A review of New Zealand palaeoclimate from the last interglacial tothe global last glacial maximum

Williams, Paul W, McGlone, Matt, Neil, Helen and Zhao, Jian-Xin (2015) A review of New Zealand palaeoclimate from the last interglacial tothe global last glacial maximum. Quaternary Science Reviews, 110 92-106. doi:10.1016/j.quascirev.2014.12.017

Author Williams, Paul W
McGlone, Matt
Neil, Helen
Zhao, Jian-Xin
Title A review of New Zealand palaeoclimate from the last interglacial tothe global last glacial maximum
Journal name Quaternary Science Reviews   Check publisher's open access policy
ISSN 0277-3791
Publication date 2015-02-15
Year available 2015
Sub-type Article (original research)
DOI 10.1016/j.quascirev.2014.12.017
Volume 110
Start page 92
End page 106
Total pages 15
Place of publication Oxford, United Kingdom
Publisher Pergamon Press (Elsevier Science)
Language eng
Formatted abstract
Results from terrestrial and marine palaeoclimate proxies are integrated to reconstruct palaeoclimate variations in New Zealand from the Last Interglacial to the global Last Glacial Maximum (gLGM). By combining data from 21 speleothems we have constructed composite O–C stable isotope sequences from 0 to 88.5 ka BP and from 107.8 to 128.2 ka BP. The gaps in the sequence (a 19.3 ka break in coverage in MIS 5b/c and a 2.97 ka gap in MIS 5a) preclude the construct of a continuous record; so data were referenced to a common scale by normalising individual records (subtracting means and dividing by standard deviation). Overlapping records were then merged chronologically. These records were compared to integrated summer insolation for 45°S and to terrestrial and marine environmental proxies available for the New Zealand region.

The MIS 5e thermal maximum in New Zealand was around 128–122 kiloyears BP (ka BP) and therefore similar in timing to the Last Interglacial in Australia, southern Europe and Greenland. Temperatures in parts of the North Island may have been 2°–3 °C warmer than present and the sea rose 3–6 m above modern level. In MIS 5d and 5b cool conditions with glacial advances occurred in the South Island, but from about 87 to 73 ka in MIS 5a warmth within 2 °C of present characterised most of the interstadial (locally termed the Otamangakau Interstadial).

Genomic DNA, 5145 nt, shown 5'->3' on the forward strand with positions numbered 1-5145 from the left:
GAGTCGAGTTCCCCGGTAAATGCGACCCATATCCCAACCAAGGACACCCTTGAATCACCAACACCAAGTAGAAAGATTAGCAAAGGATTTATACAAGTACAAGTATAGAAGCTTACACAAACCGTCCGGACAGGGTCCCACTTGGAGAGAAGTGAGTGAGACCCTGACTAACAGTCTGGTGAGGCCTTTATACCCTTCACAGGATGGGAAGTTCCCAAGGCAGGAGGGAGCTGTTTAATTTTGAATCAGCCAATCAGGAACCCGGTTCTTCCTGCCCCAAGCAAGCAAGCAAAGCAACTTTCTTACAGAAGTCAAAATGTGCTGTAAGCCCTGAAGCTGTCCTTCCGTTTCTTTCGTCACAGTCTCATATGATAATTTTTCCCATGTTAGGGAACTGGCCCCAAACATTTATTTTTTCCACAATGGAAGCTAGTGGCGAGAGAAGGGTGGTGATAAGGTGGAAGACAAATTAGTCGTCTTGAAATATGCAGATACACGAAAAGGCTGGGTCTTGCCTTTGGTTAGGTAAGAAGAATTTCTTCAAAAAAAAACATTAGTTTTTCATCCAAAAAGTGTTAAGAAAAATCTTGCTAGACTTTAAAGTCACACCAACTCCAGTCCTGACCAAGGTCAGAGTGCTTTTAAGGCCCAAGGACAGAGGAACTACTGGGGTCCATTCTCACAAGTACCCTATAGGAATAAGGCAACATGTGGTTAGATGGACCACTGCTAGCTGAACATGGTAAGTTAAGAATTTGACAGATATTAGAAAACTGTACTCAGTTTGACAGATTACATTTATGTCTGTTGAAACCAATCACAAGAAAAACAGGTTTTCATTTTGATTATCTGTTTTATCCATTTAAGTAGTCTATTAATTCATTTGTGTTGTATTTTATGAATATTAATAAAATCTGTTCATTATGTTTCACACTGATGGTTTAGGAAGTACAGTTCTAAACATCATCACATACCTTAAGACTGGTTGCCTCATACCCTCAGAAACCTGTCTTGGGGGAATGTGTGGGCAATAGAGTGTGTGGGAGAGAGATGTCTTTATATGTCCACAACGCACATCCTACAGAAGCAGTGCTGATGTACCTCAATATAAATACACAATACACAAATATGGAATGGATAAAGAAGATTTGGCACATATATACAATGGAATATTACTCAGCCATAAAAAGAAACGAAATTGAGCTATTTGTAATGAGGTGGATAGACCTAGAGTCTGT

Conditions then cooled rapidly and culminated in a MIS 4 glacial advance that was the greatest of the New Zealand Last Glacial Cycle (nzLGM). The climate was cool to cold and while wet in westerly windward locations may have been dry in the east. Combined Australian and New Zealand evidence suggests glacial culmination around 67–62 ka. This regional LGM coincided with severe cooling in Europe.

During MIS 3 conditions were very variable. The climate in eastern North Island (Hawke Bay and the Bay of Plenty) at the start of MIS 3 was similar to the Holocene, and the period 61–43 ka was relatively mild overall and is termed the Aurora Interstadial, although it contained a short interval of mountain glacier expansion around 49–47 ka. After 43 ka conditions cooled again with a glacial advance from 42 to 38 ka, before a return to milder but still cool conditions during the Moerangi Interstadial from 37 to 31 ka. After this conditions deteriorated at the lead in to the gLGM. The maximum glacial advance occurred in late MIS 3 between 31 and 29 ka. The glacial onset was abrupt with Te Anau Glacier in Fiordland, one of the largest in the Southern Alps, taking only about 2000 years to achieve its maximum gLGM depth, probably because conditions were wet as well as cold. But stable isotope data suggest that the climate then became drier, while remaining cold, and the glacier progressively ablated such that its surface had lowered 390 m by the start of MIS 2 and by >600 m by ca 18 ka.

The gLGM maximum in New Zealand may have led the terrestrial (ice-sheet) LGM in the Northern Hemisphere by a few thousand years, possibly because alpine glaciers respond more rapidly to climate change than continental ice sheets. The culmination of the gLGM in NZ occurred in MIS 3 about 12 000 years before global ice volume reached its peak as determined by the marine stable isotope record (the marine gLGM). By the time global ice volume was at a maximum (19 ka) glaciers had almost disappeared from major Fiordland valleys in New Zealand. Whereas polar ice sheet records have revealed a “bi-polar see-saw”, this is not so evident in the mid-latitudes, because some temperate zone inter-hemispheric climate events coincide closely in time. Perhaps the see-saw effect diminishes with distance from the poles?
Keyword New Zealand
Last glacial cycle
Last glacial maximum
Q-Index Code C1
Q-Index Status Confirmed Code
Institutional Status UQ

Document type: Journal Article
Sub-type: Article (original research)
Collections: School of Earth Sciences Publications
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Citation counts: TR Web of Science Citation Count  Cited 11 times in Thomson Reuters Web of Science Article | Citations
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